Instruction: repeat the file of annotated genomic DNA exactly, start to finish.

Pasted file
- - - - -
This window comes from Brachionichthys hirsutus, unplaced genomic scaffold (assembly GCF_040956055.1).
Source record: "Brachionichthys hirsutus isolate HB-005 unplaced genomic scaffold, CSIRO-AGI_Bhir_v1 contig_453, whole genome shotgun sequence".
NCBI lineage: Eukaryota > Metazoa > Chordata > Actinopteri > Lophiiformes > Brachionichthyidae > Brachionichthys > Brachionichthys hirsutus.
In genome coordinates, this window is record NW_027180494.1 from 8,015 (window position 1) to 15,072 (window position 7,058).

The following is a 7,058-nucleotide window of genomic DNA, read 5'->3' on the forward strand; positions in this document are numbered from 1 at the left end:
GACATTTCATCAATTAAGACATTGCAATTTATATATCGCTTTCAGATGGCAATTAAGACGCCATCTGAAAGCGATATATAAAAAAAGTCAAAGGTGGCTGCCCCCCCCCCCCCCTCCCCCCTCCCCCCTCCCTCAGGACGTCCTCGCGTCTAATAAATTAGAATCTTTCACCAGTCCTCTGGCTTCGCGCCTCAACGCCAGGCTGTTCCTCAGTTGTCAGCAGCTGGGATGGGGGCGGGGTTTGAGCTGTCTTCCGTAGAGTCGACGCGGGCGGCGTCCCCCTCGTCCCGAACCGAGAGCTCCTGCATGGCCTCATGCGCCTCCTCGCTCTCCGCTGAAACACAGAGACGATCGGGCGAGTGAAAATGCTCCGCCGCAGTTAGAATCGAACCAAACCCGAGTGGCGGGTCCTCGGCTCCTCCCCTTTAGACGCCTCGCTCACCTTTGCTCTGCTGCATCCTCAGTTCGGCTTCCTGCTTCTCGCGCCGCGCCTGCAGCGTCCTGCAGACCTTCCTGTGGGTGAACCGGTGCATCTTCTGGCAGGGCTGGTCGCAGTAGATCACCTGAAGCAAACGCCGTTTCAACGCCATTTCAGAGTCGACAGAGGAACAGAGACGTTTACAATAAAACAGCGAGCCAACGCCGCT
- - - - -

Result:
This window comes from Brachionichthys hirsutus, unplaced genomic scaffold (assembly GCF_040956055.1).
Source record: "Brachionichthys hirsutus isolate HB-005 unplaced genomic scaffold, CSIRO-AGI_Bhir_v1 contig_453, whole genome shotgun sequence".
NCBI lineage: Eukaryota > Metazoa > Chordata > Actinopteri > Lophiiformes > Brachionichthyidae > Brachionichthys > Brachionichthys hirsutus.
In genome coordinates, this window is record NW_027180494.1 from 8,015 (window position 1) to 15,072 (window position 7,058).

The following is a 7,058-nucleotide window of genomic DNA, read 5'->3' on the forward strand; positions in this document are numbered from 1 at the left end:
GACATTTCATCAATTAAGACATTGCAATTTATATATCGCTTTCAGATGGCAATTAAGACGCCATCTGAAAGCGATATATAAAAAAAGTCAAAGGTGGCTGCCCCCCCCCCCCCCTCCCCCCTCCCCCCTCCCTCAGGACGTCCTCGCGTCTAATAAATTAGAATCTTTCACCAGTCCTCTGGCTTCGCGCCTCAACGCCAGGCTGTTCCTCAGTTGTCAGCAGCTGGGATGGGGGCGGGGTTTGAGCTGTCTTCCGTAGAGTCGACGCGGGCGGCGTCCCCCTCGTCCCGAACCGAGAGCTCCTGCATGGCCTCATGCGCCTCCTCGCTCTCCGCTGAAACACAGAGACGATCGGGCGAGTGAAAATGCTCCGCCGCAGTTAGAATCGAACCAAACCCGAGTGGCGGGTCCTCGGCTCCTCCCCTTTAGACGCCTCGCTCACCTTTGCTCTGCTGCATCCTCAGTTCGGCTTCCTGCTTCTCGCGCCGCGCCTGCAGCGTCCTGCAGACCTTCCTGTGGGTGAACCGGTGCATCTTCTGGCAGGGCTGGTCGCAGTAGATCACCTGAAGCAAACGCCGTTTCAACGCCATTTCAGAGTCGACAGAGGAACAGAGACGTTTACAATAAAACAGCGAGCCAACGCCGCT